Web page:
But didnโ€™t Rami bar Yeแธฅezkel teach a baraita: With regard to a rooster that stuck its head into the airspace of a glass vessel and crowed into it and the noise broke it, its owner pays the full cost of the damage like a regular case of damage. And Rav Yosef said that the Sages of Ravโ€™s study hall say: With regard to a horse that neighed or a donkey that brayed and they thereby broke vessels in the house, their owners must pay for half of the damage. Although these two examples are different, as one results in full payment and the other in half payment, it is clear that sound can be a source of liability for damages.

ืืžืจ ืœื™ื” ืฉืื ื™ ืื“ื ื“ื›ื™ื•ืŸ ื“ื‘ืจ ื“ืขืช ื”ื•ื ืื™ื”ื• ืžื™ื‘ืขื™ืช ื ืคืฉื™ื” ื›ื“ืชื ื™ื ื”ืžื‘ืขื™ืช ืืช ื—ื‘ื™ืจื• ืคื˜ื•ืจ ืžื“ื™ื ื™ ืื“ื ื•ื—ื™ื™ื‘ ื‘ื“ื™ื ื™ ืฉืžื™ื ื›ื™ืฆื“ ืชืงืข ื‘ืื–ื ื• ื•ื—ืจืฉื• ืคื˜ื•ืจ ืื—ื–ื”ื• ื•ืชืงืข ื‘ืื–ื ื• ื•ื—ืจืฉื• ื—ื™ื™ื‘

Rav Ashi said to him: A person is different, as, since he is mentally competent it is he who frightened himself. It was not the physical sound that caused the damage but the slaveโ€™s subjective fear, which is not a direct result of the action. As it is taught in a baraita (Tosefta, Bava Kamma 6:16) that injury can result from being frightened: One who frightens another and causes him injury is exempt according to human laws but liable according to the laws of Heaven. How so? If one shouted into anotherโ€™s ear and deafened him, he is exempt. But if he held him and shouted into his ear and deafened him, he is liable according to human laws as well, as he took physical hold of him. Once he physically took hold of him, he is liable for all the resultant damage.

ืชื ื• ืจื‘ื ืŸ ื”ื›ื”ื• ืขืœ ืขื™ื ื• ื•ื›ื”ืชื” ืขืœ ืฉื™ื ื• ื•ื ื“ื“ื” ืื ื™ื›ื•ืœ ืœื”ืฉืชืžืฉ ื‘ื”ืŸ ืขื›ืฉื™ื• ืื™ืŸ ืขื‘ื“ ื™ื•ืฆื ื‘ื”ืŸ ืœื—ื™ืจื•ืช ื•ืื ืœืื• ืขื‘ื“ ื™ื•ืฆื ื‘ื”ืŸ ืœื—ื™ืจื•ืช ืชื ื™ื ืื™ื“ืš ื”ืจื™ ืฉื”ื™ืชื” ืขื™ื ื• ื›ื”ื•ื™ื” ื•ืกืžืื” ืฉื™ื ื• ื ื“ื•ื“ื” ื•ื”ืคื™ืœื” ืื ื™ื›ื•ืœ ืœื”ืฉืชืžืฉ ื‘ื”ืŸ ื›ื‘ืจ ืขื‘ื“ ื™ื•ืฆื ื‘ื”ืŸ ืœื—ื™ืจื•ืช ื•ืื ืœืื• ืื™ืŸ ืขื‘ื“ ื™ื•ืฆื ื‘ื”ืŸ ืœื—ื™ืจื•ืช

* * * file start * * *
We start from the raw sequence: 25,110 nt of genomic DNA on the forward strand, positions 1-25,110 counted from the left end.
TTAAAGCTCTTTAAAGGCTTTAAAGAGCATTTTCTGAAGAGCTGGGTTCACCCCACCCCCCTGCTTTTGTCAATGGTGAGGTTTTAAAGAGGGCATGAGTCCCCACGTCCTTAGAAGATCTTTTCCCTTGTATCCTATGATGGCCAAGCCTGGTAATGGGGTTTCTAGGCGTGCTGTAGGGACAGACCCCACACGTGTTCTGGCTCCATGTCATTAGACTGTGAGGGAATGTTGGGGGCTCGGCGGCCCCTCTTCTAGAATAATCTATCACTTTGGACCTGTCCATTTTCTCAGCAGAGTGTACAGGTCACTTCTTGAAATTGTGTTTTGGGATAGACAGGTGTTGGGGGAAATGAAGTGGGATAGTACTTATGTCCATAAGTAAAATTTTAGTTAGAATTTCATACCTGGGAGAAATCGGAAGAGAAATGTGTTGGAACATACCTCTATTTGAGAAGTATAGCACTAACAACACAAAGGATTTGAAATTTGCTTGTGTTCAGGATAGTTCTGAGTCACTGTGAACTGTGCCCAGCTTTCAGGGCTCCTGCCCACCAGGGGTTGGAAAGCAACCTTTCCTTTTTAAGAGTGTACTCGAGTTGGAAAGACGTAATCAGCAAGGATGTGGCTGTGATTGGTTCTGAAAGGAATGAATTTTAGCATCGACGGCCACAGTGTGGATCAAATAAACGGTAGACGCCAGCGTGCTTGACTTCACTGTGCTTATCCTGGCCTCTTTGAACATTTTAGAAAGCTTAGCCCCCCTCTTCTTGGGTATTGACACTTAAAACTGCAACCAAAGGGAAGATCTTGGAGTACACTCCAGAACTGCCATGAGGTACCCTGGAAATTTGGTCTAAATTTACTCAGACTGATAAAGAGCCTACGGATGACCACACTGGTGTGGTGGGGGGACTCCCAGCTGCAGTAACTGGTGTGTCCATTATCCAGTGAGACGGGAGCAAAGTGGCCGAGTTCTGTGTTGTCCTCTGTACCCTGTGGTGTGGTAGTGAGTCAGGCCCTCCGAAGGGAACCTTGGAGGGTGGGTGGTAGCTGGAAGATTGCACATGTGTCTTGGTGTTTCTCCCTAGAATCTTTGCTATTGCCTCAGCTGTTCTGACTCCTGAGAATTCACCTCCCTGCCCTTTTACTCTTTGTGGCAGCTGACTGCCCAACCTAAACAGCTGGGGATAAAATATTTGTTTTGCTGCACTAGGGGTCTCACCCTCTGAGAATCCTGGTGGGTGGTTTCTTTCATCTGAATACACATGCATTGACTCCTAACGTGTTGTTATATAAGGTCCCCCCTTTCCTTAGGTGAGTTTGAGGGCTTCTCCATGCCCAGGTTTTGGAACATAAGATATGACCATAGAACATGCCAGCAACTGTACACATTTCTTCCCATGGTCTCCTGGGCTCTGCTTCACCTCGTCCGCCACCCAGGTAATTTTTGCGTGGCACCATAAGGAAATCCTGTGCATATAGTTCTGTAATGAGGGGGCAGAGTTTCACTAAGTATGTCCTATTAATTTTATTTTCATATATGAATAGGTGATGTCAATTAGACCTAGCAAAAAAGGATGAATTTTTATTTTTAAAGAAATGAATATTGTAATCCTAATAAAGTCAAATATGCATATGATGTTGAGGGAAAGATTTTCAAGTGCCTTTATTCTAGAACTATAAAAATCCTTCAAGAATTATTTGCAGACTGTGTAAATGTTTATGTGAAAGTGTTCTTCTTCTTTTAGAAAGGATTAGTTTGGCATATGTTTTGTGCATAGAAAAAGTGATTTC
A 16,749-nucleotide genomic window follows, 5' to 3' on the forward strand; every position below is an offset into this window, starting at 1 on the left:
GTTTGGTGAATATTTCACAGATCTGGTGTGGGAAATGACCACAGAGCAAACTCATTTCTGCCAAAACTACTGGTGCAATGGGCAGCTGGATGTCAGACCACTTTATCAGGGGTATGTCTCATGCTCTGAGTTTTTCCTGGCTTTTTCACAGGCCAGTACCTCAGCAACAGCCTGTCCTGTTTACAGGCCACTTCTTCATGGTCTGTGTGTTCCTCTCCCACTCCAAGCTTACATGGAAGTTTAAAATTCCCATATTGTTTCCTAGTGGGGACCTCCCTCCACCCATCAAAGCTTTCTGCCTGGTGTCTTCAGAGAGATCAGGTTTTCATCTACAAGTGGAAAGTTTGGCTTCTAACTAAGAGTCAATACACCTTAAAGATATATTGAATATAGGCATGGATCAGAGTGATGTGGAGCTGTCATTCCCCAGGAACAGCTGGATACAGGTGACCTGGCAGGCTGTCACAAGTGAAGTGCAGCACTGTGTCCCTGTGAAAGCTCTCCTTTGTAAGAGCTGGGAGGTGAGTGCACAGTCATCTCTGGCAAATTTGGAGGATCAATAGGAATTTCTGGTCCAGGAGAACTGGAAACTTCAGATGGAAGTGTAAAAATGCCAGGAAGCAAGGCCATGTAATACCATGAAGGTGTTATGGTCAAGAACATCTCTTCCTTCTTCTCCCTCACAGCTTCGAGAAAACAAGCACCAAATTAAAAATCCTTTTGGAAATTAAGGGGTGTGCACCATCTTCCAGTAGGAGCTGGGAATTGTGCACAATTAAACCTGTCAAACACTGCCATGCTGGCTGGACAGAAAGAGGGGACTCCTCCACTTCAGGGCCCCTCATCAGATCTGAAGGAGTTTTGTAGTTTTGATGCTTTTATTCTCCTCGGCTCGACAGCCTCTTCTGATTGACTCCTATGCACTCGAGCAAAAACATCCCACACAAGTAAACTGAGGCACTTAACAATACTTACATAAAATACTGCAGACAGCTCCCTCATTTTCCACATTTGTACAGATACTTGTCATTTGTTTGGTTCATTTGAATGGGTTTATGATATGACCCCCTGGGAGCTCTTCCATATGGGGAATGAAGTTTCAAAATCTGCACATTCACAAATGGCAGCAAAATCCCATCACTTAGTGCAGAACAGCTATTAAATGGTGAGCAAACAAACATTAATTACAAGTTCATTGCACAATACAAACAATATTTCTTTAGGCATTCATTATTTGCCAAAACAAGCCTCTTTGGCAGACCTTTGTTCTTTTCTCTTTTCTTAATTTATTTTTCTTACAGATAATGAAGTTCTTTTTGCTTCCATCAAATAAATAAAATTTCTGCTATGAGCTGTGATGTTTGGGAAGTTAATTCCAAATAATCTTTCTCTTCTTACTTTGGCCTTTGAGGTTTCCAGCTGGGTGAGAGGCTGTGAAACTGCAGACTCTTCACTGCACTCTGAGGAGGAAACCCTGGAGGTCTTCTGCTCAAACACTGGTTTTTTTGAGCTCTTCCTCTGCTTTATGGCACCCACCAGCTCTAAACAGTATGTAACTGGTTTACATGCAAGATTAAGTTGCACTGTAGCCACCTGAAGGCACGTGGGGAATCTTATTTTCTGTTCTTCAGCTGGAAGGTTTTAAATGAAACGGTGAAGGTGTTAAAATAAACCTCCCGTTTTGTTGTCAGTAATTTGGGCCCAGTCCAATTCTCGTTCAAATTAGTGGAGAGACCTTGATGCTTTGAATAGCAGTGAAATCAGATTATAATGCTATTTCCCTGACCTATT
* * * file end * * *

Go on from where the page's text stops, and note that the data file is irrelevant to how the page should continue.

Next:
The Sages taught in a baraita (Tosefta, Bava Kamma 9:9): In a case where the master struck him on his eye and weakened his vision without blinding him, or he struck him on his tooth and loosened it, if he can use the eye or the tooth now, the slave is not emancipated by means of them. And if he can no longer use them at all, then the slave is emancipated by means of them. It is taught in another clause in that baraita: In a case where the slaveโ€™s eye was weak prior to this incident, and the master blinded it entirely, or if the slaveโ€™s tooth was loose and his master knocked it out, if he was able to use them before the master struck him, the slave is emancipated by means of them, and if not, then the slave is not emancipated by means of them.

ื•ืฆืจื™ื›ื ื“ืื™ ืืฉืžื•ืขื™ื ืŸ ื”ืš ืงืžื™ื™ืชื ืžืฉื•ื ื“ืžืขื™ืงืจื ื ื”ื•ืจื ื‘ืจื™ื ื•ื”ืฉืชื ื ื”ื•ืจื ื›ื—ื™ืฉื ืื‘ืœ ื”ื›ื ื“ืžืขื™ืงืจื ื ืžื™ ื ื”ื•ืจื ื›ื—ื™ืฉื ืื™ืžื ืœื

The Gemara comments: And it is necessary to state both halakhot, despite the fact that they apparently teach the same halakha that a weakened eye is not considered a significant injury, as, if the tanna had taught us only this first halakha, I would say that he is emancipated, because at the outset his vision was strong and now his vision is weak. But here, in the second baraita, where his vision was also weak at the outset, I would say he is not emancipated if the master blinded him entirely, as his eye did not function properly even beforehand.

ื•ืื™ ืืฉืžื•ืขื™ื ืŸ ื”ื ืžืฉื•ื ื“ืกืžื™ื ืœื’ืžืจื™ ืื‘ืœ ื”ืชื ื“ืœื ืกืžื™ื ืœื’ืžืจื™ ืื™ืžื ืœื ืฆืจื™ื›ื

And conversely, if the tanna had taught us only this second halakha, I would say that he is emancipated because he blinded him entirely. But there, where he did not blind him entirely I would say no, he is not emancipated, despite the fact that he weakened his vision. Therefore, it is necessary to state both halakhot.

ืชื ื• ืจื‘ื ืŸ ื”ืจื™ ืฉื”ื™ื” ืจื‘ื• ืจื•ืคื ื•ืืžืจ ืœื• ืœื›ื—ื•ืœ ืœื• ืขื™ื ื• ื•ืกืžืื” ืœื—ืชื•ืจ ืœื• ืฉื™ื ื• ื•ื”ืคื™ืœื” ืฉื™ื—ืง ื‘ืื“ื•ืŸ ื•ื™ืฆื ืœื—ื™ืจื•ืช ืจื‘ืŸ ืฉืžืขื•ืŸ ื‘ืŸ ื’ืžืœื™ืืœ ืื•ืžืจ ื•ืฉื—ืชื” ืขื“ ืฉื™ืชื›ื•ื™ืŸ ืœืฉื—ืชื”

The Sages taught in a baraita (Tosefta, Bava Kamma 9:9): In a case where his master was a doctor and the slave said to him to paint his eye with a medicament, and the master blinded it in the process, or he asked him to drill his aching tooth, and the master knocked it out, the slave laughs at the master and is emancipated. Rabban Shimon ben Gamliel says that the verse: โ€œAnd if a man smites the eye of his slave, or the eye of his maidservant, and destroys it, to freedom shall he send him for his eyeโ€™s sakeโ€ (Exodus 21:26), means that the slave is not emancipated unless the master intends to destroy it. If he intended to heal him, the slave is not freed, even if the master did, in fact, injure him.